Lebanese leaders meet with Abbas, discuss refugees
In the first public meeting yesterday between high level Palestinian and Lebanese leaders since the Lebanon War, interim Palestinian Authority leader Mahmoud Abbas (Abu Mazen) brought up the issue of Palestinian refugees in Lebanon and their problems with the Lebanese government. Abu Mazen said he expected the situation of the refugees to improve after the meeting, although he did not go into detail.
There are approximately 400,000 Palestinian refugees living in 12 camps in Lebanon. They have not been granted citizenship and face legal barriers to working and owning property.
Some Lebanese, recalling the role of Palestinian terrorists in the 1975-1990 civil war, view the refugees with hostility.
In Beirut's Chatila camp, refugees said they would wait to see what Abbas, who is running for the Palestinian presidency and is favored by Washington and Israel as a potential peacemaker, delivered before supporting him.
"What we want from him is to look after us and send us back home. If he can't do that, then we don't care," said Bilal Sabra, 28, working in a music shop in the camp.
"Look around you, just see the way we are living here with rats and garbage. Do you think they really care for us? I don't think so."
Arafat's fighters were a main faction in the Lebanese civil war, but most were forced out of Lebanon in 1982 after Israel besieged Beirut with the declared aim of ousting the Palestine Liberation Organization.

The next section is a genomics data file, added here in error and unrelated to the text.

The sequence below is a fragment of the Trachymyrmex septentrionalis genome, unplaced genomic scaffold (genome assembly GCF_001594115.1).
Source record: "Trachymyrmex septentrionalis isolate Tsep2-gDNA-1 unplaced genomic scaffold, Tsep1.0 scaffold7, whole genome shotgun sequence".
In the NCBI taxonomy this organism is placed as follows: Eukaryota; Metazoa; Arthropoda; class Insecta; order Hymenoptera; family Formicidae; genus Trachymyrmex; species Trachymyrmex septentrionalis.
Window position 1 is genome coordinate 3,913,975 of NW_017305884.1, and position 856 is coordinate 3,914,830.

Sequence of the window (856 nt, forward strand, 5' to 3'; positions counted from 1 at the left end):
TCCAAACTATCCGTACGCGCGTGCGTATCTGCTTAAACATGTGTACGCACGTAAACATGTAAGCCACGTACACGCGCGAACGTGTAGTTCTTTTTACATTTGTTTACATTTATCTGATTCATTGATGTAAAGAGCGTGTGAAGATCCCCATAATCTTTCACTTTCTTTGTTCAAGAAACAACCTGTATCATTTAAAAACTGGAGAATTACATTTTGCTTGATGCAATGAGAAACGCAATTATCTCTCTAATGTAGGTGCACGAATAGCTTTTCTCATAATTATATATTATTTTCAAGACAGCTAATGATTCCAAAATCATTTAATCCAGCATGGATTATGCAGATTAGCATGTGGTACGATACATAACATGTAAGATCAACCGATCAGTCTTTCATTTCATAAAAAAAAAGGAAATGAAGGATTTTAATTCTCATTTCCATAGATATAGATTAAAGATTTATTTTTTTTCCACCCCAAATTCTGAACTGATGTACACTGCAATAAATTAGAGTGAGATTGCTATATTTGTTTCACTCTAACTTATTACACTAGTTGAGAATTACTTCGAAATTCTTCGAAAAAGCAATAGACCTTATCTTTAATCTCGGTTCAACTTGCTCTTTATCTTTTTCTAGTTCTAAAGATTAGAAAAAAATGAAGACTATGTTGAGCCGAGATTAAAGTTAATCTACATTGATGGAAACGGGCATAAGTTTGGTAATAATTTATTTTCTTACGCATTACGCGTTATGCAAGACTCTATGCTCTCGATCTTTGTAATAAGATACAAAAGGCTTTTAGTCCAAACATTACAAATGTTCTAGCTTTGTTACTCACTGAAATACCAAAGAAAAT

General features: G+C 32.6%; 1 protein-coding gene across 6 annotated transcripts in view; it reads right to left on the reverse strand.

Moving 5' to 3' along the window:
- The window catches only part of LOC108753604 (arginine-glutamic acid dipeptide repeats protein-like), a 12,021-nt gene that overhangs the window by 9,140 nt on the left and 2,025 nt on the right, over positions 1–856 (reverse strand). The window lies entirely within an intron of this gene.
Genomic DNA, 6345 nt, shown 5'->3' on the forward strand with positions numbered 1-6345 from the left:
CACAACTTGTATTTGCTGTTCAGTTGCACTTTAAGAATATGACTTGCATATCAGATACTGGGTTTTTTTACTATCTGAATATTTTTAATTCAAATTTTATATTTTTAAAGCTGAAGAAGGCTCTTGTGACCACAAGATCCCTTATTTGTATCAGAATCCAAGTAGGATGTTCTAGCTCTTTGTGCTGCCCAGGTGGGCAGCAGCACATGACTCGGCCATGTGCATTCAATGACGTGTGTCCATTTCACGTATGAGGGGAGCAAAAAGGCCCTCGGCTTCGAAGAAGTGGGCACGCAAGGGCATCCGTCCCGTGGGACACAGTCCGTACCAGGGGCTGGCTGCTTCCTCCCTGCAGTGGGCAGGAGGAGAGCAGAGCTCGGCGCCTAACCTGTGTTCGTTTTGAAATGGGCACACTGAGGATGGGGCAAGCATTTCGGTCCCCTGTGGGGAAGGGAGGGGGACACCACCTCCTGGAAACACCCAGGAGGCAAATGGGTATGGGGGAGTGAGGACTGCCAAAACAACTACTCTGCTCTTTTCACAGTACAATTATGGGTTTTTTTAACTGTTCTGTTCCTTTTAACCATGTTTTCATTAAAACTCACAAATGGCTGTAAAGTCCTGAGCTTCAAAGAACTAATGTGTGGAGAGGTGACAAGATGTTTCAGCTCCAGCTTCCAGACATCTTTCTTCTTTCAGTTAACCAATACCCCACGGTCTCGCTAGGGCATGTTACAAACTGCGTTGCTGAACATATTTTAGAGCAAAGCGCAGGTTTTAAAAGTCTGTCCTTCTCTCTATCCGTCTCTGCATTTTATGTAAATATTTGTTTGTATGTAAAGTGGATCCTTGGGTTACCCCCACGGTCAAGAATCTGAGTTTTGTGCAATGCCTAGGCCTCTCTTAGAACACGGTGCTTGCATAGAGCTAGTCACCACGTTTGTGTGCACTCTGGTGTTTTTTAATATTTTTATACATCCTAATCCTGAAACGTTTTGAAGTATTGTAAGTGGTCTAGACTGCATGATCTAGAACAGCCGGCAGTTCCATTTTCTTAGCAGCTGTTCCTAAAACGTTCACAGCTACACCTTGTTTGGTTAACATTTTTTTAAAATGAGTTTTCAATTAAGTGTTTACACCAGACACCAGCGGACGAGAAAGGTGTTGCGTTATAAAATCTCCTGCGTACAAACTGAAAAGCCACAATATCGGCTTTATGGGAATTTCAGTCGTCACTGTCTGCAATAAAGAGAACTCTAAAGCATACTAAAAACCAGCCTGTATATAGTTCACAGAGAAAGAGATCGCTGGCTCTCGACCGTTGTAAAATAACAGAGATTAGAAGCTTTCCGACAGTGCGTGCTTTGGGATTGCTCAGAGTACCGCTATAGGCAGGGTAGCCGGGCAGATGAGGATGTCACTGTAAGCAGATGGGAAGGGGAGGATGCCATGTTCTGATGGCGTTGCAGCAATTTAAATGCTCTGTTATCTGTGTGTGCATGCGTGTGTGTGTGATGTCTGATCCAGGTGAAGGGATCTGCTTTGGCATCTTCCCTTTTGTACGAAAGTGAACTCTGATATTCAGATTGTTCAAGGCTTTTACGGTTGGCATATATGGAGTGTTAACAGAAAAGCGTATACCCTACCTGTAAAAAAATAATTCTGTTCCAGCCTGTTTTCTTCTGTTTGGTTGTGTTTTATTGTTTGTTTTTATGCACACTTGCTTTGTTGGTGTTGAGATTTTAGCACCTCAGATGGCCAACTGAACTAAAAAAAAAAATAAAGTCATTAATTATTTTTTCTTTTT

Israel halted the bombardment under a deal in which some 10,000 PLO fighters left Lebanon in UN-flagged ships, followed by Arafat. The PLO headquarters were relocated to Tunis.
Abu Mazen and Palestinian Prime Minister Ahmed Queria said their meetings with Lebanese President Emile Lahoud, Speaker of Parliament Nabih Beri and Prime Minister Omar Karami were successful, adding that more visits would follow. "We know the Lebanese are committed to the Palestinian cause, and they will do all they can to improve (conditions for refugees)," Abbas said after meeting Karami.
"Coordination and consultation are the main reason for this visit. What matters to us is that we put brothers in the picture of what is going on with us, and there is a lot going on. We also wanted to hear what is going on their side," the Palestinian officials said.
The Beirut meetings followed a trip to Syria, which dominates Lebanon politically and has also had a troubled relationship with the Palestinian leadership.
In both countries, Palestinian officials in the entourage said Abu Mazen proposed an Arab summit be held after Palestinian elections, scheduled for January 9. The officials said the purpose of the summit would be to put a pan-Arab stamp of approval on the elections, which Abu Mazen is expected to win.